In some cases the supplement can ask you to write one or more additional essays. In other cases, the college might just request that you answer some questions. With a few notable exceptions, the more selective a college is- the more likely that the supplement will be challenging to complete. The most common extra essay asks the often key question of “Why do you want to attend our school”? I call that question the “Love Letter Essay”. And if you cannot answer that question, perhaps then you need to ask yourself why you would want to go to that school! While it can be tough, try to avoid a generic one size fits all essay and ensure that you are answering with a genuine response.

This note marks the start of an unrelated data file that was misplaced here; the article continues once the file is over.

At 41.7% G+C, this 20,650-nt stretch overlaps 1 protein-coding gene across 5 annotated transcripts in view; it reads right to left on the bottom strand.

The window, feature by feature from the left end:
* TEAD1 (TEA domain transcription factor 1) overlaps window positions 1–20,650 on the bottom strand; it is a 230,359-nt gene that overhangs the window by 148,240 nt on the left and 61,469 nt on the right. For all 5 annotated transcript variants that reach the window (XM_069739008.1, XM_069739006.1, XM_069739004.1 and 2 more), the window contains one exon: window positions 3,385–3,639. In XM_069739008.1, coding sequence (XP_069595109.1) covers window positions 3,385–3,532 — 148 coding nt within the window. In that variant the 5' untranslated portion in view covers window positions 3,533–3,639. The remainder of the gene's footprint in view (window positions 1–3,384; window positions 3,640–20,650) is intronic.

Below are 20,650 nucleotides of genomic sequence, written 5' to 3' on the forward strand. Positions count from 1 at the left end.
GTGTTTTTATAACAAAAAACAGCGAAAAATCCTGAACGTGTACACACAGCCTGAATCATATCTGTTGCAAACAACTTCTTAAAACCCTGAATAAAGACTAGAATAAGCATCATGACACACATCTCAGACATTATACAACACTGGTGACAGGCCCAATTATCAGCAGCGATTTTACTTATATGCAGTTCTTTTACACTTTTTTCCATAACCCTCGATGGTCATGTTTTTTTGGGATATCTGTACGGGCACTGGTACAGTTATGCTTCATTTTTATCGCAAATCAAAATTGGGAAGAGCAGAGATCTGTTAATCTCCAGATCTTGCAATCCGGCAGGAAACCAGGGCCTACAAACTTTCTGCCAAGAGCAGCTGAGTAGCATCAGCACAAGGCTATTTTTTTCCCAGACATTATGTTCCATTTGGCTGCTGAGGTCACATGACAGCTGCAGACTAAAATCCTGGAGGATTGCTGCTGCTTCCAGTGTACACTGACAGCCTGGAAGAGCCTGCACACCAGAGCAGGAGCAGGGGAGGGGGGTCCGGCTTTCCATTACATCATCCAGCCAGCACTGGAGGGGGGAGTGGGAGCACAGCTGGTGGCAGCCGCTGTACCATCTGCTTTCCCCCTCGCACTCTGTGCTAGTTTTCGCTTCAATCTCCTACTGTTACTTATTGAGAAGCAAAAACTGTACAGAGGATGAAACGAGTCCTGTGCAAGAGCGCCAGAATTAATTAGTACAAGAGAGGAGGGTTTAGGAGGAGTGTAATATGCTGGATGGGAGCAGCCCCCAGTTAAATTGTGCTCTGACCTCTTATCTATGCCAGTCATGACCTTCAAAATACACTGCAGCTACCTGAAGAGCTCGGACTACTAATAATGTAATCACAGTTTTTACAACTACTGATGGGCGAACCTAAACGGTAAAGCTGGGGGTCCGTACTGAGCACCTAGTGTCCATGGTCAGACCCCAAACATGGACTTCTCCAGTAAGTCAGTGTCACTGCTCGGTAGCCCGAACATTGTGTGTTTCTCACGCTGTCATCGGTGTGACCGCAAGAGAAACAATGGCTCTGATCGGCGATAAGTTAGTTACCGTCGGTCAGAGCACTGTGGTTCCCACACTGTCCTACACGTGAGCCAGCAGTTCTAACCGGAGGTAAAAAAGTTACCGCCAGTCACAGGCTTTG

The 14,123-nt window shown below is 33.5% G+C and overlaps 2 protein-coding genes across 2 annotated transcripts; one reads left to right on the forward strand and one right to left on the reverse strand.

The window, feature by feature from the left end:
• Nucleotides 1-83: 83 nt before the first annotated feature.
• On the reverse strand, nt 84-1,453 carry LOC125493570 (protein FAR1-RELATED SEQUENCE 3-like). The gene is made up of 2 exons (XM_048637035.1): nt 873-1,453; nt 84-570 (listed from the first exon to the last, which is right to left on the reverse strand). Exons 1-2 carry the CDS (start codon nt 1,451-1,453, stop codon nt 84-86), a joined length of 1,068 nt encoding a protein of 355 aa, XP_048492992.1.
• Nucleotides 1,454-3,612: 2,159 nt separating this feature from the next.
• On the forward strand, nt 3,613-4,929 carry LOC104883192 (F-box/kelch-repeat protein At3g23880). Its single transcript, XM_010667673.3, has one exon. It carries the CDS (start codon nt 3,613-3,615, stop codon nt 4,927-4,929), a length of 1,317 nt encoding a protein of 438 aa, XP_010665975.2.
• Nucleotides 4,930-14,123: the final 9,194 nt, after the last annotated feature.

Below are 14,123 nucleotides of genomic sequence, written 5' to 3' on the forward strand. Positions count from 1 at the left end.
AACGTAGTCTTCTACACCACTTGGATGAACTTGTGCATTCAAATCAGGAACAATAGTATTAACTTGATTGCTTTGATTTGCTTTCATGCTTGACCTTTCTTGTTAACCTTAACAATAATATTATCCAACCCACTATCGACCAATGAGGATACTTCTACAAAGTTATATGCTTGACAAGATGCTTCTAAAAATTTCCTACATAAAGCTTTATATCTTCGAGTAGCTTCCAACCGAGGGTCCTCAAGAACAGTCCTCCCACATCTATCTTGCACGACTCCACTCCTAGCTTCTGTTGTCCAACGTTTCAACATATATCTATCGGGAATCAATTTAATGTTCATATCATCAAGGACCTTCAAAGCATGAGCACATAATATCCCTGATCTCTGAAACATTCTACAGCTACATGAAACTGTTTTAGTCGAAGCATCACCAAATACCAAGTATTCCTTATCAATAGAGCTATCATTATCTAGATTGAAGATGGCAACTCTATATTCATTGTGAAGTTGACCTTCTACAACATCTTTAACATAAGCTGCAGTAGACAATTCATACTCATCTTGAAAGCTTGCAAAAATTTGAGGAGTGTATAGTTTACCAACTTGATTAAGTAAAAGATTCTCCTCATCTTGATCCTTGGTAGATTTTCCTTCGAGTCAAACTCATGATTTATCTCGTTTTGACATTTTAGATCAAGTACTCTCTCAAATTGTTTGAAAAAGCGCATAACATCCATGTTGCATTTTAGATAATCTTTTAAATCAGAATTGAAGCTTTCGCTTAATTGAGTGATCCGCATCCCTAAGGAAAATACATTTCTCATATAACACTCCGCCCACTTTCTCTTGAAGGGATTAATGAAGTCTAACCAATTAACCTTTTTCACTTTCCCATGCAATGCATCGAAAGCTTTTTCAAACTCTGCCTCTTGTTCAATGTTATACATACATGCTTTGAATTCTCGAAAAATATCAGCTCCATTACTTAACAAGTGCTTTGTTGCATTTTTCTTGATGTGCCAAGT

Many colleges have supplements to the Common Application for two reasons:
(1) to determine how much the applicant knows about and wants to go to the school; and
(2) to ask specific questions of the applicant that the general Common Application prompts do not cover.
Financial aid may be available to those who qualify. The information on this site is for informational and research purposes only and is not an assurance of financial aid.